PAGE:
Beyond user friendliness, the millennial consumer expects an element of automation; it’s no longer enough to simply present them with half-baked options. For a millennial, saving money needs to be as simple as opting in and allowing an automated platform to do the saving for them. With 34 percent of Americans reporting not a single penny in savings, institutions must recognize that to best assist their account holders in achieving financial wellness, they should offer a product that shoulders some of the money management burden.

A tailored experience is the final piece of the proverbial puzzle. A millennial is fluid in form, so recognizing the different behaviors and needs of each consumer is paramount. No one-size-fits-all solution works for this group. Fortunately, in today’s age of advanced technology, machine learning can provide this tailored experience automatically. Consumers want their tech to be increasingly smart and those smart features applied towards improving their everyday lives. In a culture that celebrates individuality, a personalized platform goes far.

The financial challenges faced by today’s millennials aren’t just repeated historical patterns but rather unique to this generation. What’s more, the ways in which this demographic interacts with the industry are new and evolving. While some industries thrive in this new business mode, banking has so far fallen short, with 91 percent of millennials pointing to at least one personal finance benefit they would like their financial institution to provide via mobile.

But the hesitancy of some financial institutions to jump into the brave new world of millennial interaction is not a kiss of death—nor is the uncertainty of just exactly how to do so. Fortunately, banks can take strides to better accommodate this demographic. While they may be late to the party, financial institutions are starting to explore ways to better equip account holders in achieving financial wellness.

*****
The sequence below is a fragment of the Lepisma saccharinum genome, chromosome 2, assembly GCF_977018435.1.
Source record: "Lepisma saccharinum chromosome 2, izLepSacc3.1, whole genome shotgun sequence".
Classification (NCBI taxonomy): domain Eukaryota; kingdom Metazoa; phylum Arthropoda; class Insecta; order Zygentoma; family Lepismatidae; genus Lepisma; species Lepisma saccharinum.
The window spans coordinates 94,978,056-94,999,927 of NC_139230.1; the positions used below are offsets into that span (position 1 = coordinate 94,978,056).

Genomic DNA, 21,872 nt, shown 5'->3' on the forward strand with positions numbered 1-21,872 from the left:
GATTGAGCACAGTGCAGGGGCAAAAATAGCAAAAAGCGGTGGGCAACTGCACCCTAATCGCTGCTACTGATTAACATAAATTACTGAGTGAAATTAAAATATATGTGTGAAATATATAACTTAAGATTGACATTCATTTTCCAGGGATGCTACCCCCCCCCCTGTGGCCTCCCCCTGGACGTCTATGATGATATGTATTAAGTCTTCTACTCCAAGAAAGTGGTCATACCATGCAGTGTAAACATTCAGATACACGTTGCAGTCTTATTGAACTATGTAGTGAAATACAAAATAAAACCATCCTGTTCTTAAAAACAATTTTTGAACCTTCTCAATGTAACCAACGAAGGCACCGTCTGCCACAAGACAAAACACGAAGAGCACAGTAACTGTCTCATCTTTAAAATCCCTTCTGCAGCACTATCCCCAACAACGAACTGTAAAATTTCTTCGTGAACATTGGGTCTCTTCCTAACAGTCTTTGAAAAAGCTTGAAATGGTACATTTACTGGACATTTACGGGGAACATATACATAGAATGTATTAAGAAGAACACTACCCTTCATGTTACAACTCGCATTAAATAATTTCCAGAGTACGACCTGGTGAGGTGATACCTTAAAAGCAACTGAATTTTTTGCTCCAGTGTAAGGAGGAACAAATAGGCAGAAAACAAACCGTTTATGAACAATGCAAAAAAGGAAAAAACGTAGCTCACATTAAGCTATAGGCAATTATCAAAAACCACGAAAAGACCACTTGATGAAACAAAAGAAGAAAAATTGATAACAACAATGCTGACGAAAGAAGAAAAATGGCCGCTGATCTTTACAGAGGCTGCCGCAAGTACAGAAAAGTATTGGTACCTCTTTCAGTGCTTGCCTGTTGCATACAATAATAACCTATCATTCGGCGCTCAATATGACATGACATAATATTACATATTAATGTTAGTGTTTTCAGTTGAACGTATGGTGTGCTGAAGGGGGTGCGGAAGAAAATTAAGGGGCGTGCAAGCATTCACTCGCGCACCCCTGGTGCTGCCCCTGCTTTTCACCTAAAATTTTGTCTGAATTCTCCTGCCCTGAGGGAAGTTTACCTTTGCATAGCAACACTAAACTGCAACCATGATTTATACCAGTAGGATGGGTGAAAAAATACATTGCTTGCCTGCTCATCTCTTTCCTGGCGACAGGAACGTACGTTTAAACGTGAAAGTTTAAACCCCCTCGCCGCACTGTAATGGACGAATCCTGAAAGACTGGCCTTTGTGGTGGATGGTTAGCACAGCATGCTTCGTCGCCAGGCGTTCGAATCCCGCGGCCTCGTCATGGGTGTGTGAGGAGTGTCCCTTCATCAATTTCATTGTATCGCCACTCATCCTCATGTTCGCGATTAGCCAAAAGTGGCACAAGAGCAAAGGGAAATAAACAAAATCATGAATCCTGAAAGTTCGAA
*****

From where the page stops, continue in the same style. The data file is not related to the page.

This assistance has the potential to better position and empower an entire generation, despite the formidable challenges they face. And at some point, millennials will inherit a tremendous amount of wealth from aging baby boomer parents. Financial institutions that sit on the sidelines and wait to reap the rewards of that historic transfer should not assume millennial loyalty is guaranteed. There is an imperative to connect now, while there is time to cultivate trust and help struggling millennials reach for, and realize, the full benefits of financial wellness.   

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Christian Ruppe is the co-founder and CEO of Monotto, an Atlanta-based FinTech startup that helps financial institutions attract, engage and de-risk account holders.

Hear BAI’s podcast on financial wellness featuring Jennifer Tescher, founder and CEO of the Center for Financial Services Innovation.

Hear Christian discuss FinTechs for Community Banks and Credit Unions at BAI Beacon, October 4 - 5 in Atlanta.

Don't miss our fast-paced, immersive conference, BAI Beacon, October 4 - 5, in Atlanta.